Bankruptcy Tax Guide ::
The following discussion covers only the highlights of the bankruptcy tax rules applying to corporations. Because the details of corporate bankruptcy reorganizations are beyond the scope of this publication, you may want to seek the help of a professional tax advisor.
See Corporations under Debt Cancellation, for information about a corporation’s debt canceled because of bankruptcy.
The tax-free reorganization provisions of the Internal Revenue Code apply to a transfer by a corporation of all or part of its assets to another corporation in a title 11 or similar case, but only if, under the reorganization plan, stock or securities of the corporation to which the assets are transferred are distributed in a transaction qualifying under IRC section 354, 355, or 356.
A ‘‘title 11 or similar case,’’ for this purpose, is a bankruptcy case under title 11 of the United States Code, or a receivership, foreclo-sure, or similar proceeding in a federal or state court, but only if the corporation is under the jurisdiction of the court in the case and the transfer of assets is under a plan of reorganization approved by the court. In a receiver-ship, foreclosure, or similar proceeding before a federal or state agency involving certain financial institutions, the agency is treated as a court.
Generally, section 354 provides that no gain or loss is recognized if a corporation’s stock is exchanged solely for stock or securities in the same or another corporation under a qualifying reorganization plan. In this case, shareholders in the bankrupt corporation would recognize no gain or loss if they exchange their stock solely for stock or securities of the corporation acquiring the bankrupt’s assets.
Section 355 generally provides that no gain or loss is recognized by a shareholder if a corporation distributes solely stock or securities of another corporation that the distributing corporation controls immediately before the distribution. Section 356 provides that in an exchange that would qualify under section 354 or 355 except that other property or money besides the permitted stock or securities is received by the shareholder, gain is recognized by the shareholder only to the extent of the money and the fair market value of the other property received. No loss is recognized in this situation.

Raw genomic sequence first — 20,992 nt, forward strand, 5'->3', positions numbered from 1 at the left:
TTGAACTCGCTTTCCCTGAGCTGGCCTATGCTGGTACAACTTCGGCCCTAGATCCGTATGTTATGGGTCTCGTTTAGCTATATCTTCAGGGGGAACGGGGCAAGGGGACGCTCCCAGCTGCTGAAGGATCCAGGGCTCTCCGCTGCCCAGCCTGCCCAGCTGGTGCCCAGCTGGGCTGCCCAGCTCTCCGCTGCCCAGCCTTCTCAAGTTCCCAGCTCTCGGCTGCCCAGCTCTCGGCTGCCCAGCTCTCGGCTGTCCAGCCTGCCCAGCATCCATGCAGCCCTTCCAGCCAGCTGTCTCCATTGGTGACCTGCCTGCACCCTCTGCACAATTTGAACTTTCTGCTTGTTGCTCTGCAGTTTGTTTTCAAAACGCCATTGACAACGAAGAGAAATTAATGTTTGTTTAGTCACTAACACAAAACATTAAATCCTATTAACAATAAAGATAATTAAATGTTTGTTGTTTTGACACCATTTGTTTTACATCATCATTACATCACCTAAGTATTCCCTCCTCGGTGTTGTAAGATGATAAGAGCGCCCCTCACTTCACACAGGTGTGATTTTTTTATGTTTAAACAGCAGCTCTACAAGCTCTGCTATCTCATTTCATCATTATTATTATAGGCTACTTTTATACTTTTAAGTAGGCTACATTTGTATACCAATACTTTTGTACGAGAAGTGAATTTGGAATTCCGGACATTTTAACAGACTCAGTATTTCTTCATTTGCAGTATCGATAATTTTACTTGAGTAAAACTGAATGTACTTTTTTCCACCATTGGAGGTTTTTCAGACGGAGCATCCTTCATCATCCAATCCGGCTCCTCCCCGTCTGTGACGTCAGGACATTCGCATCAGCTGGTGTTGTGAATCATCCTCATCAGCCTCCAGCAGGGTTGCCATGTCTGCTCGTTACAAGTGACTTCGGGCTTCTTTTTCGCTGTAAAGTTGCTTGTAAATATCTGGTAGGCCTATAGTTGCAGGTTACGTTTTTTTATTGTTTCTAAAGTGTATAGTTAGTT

The filing requirements of a corporation involved in bankruptcy proceedings do not change. However, the filing of required returns becomes the responsibility of an appointed trustee, receiver, or a debtor-in-possession, rather than a corporate officer.
Exemption from tax return filing. If you are a trustee, receiver, or an assignee of a corporation that is in bankruptcy, receivership, dissolution, or in the hands of an assignee by court order, you may apply to your IRS District Director for relief from filing federal income tax returns for the corporation. To qualify, the corporation must have ceased business operations and must have neither assets nor income.
Your request to the District Director must include the name, address, and employer identification number of the corporation and a statement of the facts (with any supporting documents) showing why you need relief from the filing requirements. You must also include a statement that you are making the request and furnishing the information under penalties of perjury. The District Director will act on your request within 90 days.
Personal Holding Company Tax
A corporation that is subject to the jurisdiction of the court in a title 11 or similar case is exempt from the personal holding company tax, unless the main reason for beginning or continuing this case is to avoid paying this tax. A ‘‘title 11 or similar case’’ is defined earlier under Tax-Free Reorganizations.